The cost of tuition is a hot topic among university students in Canada. Is a university degree still a worthy investment if we the students face graduating with a sizeable debt and without any job offers?
From coast to coast, the cost of tuition has been steadily increasing and, when one compares the fluctuations to rates of inflation, it seems tuition fees are excessive. However, the fact is that at university one gets what one pays for and if the money is not coming from tuition or taxes, it isn’t coming at all.
When a government places caps on tuition fees while raising pay for professors, they reduce what is spent on education and therefore reduce the quality of education. A major cost-intensive part of a university budget is teaching and, with less revenue available to cover costs of labour within a campus, there will be fewer teachers, fewer classrooms, less money for libraries and laboratories and generally an inferior educational experience.
One can argue a case for lower tuition with higher government grants to universities, more grants directly to students or for higher tuitions with a guarantee that general government assistance won’t be reduced. Either step means more money for education.
Tuition cuts or freezes along with caps on grants means less money for education. The math is irrefutable — how else is education to be funded? And, if one argues for more government grants, one has to argue for higher taxes or cuts in other government programs because the government is already running deficits and has no money available to increase funding.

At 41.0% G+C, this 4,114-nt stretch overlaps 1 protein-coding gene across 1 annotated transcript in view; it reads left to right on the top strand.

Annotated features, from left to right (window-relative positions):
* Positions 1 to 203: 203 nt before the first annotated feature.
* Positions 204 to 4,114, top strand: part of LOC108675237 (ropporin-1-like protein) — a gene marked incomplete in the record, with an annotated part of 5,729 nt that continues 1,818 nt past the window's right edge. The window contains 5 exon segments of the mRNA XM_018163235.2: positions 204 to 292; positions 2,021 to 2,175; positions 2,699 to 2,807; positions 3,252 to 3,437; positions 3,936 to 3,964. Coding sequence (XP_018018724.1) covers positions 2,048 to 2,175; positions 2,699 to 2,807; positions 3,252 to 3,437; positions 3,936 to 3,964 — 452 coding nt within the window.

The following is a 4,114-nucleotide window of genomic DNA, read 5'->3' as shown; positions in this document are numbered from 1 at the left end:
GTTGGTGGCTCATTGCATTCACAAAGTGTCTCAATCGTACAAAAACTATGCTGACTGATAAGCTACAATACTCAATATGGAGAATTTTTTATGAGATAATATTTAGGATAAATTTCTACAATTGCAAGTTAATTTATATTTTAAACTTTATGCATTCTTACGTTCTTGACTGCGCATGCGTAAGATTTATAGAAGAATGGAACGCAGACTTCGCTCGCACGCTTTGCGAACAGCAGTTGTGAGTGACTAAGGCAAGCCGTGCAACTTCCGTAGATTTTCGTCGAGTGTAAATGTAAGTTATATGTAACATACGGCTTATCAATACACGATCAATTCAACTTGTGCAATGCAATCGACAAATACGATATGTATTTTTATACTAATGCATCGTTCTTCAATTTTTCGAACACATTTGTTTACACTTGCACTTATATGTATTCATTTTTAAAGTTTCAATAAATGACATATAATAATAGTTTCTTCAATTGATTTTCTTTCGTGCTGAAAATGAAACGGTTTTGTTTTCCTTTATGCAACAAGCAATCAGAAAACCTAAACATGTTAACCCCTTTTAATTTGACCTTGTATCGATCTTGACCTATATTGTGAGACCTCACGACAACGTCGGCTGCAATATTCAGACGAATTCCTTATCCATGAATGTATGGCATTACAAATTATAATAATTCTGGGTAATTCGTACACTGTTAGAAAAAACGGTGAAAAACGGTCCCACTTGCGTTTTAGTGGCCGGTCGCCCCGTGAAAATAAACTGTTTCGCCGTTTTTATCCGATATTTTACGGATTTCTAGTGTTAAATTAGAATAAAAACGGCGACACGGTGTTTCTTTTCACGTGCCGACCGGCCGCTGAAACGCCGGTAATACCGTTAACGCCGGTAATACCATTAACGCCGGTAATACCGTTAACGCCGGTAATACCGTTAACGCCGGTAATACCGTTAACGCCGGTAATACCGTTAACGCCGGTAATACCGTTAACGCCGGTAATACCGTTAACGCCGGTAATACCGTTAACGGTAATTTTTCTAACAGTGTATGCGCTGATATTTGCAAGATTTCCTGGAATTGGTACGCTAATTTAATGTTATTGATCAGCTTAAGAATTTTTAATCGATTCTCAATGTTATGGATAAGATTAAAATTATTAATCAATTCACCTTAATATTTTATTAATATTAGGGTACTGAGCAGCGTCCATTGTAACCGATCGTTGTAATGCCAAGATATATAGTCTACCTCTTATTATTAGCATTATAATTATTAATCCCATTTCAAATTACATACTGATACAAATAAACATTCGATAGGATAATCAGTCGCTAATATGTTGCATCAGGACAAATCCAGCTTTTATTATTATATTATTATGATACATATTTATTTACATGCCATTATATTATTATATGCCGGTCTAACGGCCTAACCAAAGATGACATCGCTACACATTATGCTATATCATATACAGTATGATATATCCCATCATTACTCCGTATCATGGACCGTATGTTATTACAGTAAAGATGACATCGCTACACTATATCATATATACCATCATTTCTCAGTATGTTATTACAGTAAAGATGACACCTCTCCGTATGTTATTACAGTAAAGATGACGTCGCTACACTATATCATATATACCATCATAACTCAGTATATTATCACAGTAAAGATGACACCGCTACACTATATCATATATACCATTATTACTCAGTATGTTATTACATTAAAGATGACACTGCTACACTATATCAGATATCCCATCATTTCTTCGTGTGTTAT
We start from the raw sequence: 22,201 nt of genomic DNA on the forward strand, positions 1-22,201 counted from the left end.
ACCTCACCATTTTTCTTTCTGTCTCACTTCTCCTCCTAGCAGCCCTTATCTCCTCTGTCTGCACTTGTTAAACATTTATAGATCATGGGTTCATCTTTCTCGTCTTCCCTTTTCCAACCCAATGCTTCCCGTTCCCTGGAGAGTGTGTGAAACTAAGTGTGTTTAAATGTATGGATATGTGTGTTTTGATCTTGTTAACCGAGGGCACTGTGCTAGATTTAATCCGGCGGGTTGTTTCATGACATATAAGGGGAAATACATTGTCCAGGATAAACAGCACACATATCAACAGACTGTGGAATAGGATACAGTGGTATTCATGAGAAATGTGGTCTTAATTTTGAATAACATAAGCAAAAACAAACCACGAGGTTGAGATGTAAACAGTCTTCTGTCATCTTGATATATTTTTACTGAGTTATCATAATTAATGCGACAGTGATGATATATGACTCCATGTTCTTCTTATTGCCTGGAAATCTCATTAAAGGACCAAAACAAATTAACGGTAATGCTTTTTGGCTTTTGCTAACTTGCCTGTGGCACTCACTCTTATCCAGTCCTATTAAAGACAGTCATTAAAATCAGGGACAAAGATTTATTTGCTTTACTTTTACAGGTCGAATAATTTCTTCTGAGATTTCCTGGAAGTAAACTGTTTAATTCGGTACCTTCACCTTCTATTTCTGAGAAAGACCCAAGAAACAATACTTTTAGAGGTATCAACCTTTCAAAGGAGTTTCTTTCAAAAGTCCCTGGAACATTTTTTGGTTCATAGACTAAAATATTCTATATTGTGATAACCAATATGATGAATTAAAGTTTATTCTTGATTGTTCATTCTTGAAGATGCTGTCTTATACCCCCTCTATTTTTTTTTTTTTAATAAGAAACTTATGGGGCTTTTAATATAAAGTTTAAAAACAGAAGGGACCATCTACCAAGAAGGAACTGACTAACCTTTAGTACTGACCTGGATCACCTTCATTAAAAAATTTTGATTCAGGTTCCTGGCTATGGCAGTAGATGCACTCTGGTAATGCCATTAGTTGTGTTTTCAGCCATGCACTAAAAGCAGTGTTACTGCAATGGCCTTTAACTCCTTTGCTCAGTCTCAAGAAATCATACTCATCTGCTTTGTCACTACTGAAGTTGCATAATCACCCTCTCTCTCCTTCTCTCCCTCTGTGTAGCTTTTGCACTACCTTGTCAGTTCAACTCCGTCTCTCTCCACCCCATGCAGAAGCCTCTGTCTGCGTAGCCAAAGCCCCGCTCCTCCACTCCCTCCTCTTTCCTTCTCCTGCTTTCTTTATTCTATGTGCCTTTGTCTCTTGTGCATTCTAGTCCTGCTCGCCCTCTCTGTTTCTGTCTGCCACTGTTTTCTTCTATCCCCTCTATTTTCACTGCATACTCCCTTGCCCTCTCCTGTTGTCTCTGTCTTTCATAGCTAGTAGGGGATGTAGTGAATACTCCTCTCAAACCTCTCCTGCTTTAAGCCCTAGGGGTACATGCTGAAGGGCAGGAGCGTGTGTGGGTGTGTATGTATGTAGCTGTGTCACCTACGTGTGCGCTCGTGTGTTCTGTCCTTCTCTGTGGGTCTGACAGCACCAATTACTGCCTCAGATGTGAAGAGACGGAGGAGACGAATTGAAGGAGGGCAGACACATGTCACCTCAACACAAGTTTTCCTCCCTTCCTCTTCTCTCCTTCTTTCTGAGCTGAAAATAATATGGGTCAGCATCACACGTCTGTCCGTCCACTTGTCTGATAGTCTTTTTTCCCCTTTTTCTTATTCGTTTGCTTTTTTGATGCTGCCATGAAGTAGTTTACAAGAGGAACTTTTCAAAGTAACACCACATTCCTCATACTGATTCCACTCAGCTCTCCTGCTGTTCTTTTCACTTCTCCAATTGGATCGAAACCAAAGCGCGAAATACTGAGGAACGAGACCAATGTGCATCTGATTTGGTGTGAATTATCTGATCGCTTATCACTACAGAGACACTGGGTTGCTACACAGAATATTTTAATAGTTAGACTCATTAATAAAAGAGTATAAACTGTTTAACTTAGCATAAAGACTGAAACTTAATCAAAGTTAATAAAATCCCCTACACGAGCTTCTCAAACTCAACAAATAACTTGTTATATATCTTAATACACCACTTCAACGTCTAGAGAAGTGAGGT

Notably, the 2012 student protests in Quebec were in response to a proposed 75 per cent increase in tuition put forth by the Quebec Cabinet, headed by Liberal Premier Jean Charest. His plan would have seen the tuition fees for Quebecers rise by $325 a year for five years, starting in the 2012-13 academic year and continuing until 2016-17.
Ultimately the protest accomplished little, though the tuition hike was not approved for the time being. According to Geoffrey Kelley, Liberal politician in Quebec, the issue will have to be raised again. The protest climaxed on May 22, 2012 when 500,000 students marched the streets on the 100th day of the strike.
Anglophone students, especially those attending universities in Western Canada, looked eastward at the widespread protests with raised eyebrows wondering what all the fuss was about. Students in Quebec pay the lowest tuition in the country — roughly $2,600 according to Statistics Canada in 2012 — and enjoyed a freeze on tuition from 1994 to 2007.
Canadian professors seem to reap the benefits of bleeding red and white, ranking the best paid professors in the world according to a recent study in MacLean’s magazine. So why the outrage among our French neighbours?
Students attending university in Quebec tend to more often draw parallels with European schooling systems, like those in France and Scandinavia, which offer free post-secondary education — and in Sweden’s case, even pays students to attend.
These are not realistic expectations for Canadian students. We live in a country that offers many opportunities for government assistance for those who attend centres of higher education but lack the funds necessary to do so. Students in the United States are burdened with tuitions nearly double what we must pay for similar experiences.
According to the Daily Mail UK, the cost of a year’s tuition at Stanford University is a whopping $41,250 USD; whereas a year at McGill University will put you back a relatively low $14,561 CND.
It is important to keep a clear perspective on this issue and remember that the grass always seems greener on the other side. That being said, let’s not forget that the University of Saskatchewan has the second highest tuition in the country.
Graphic: Cody Schumacher/Graphics Editor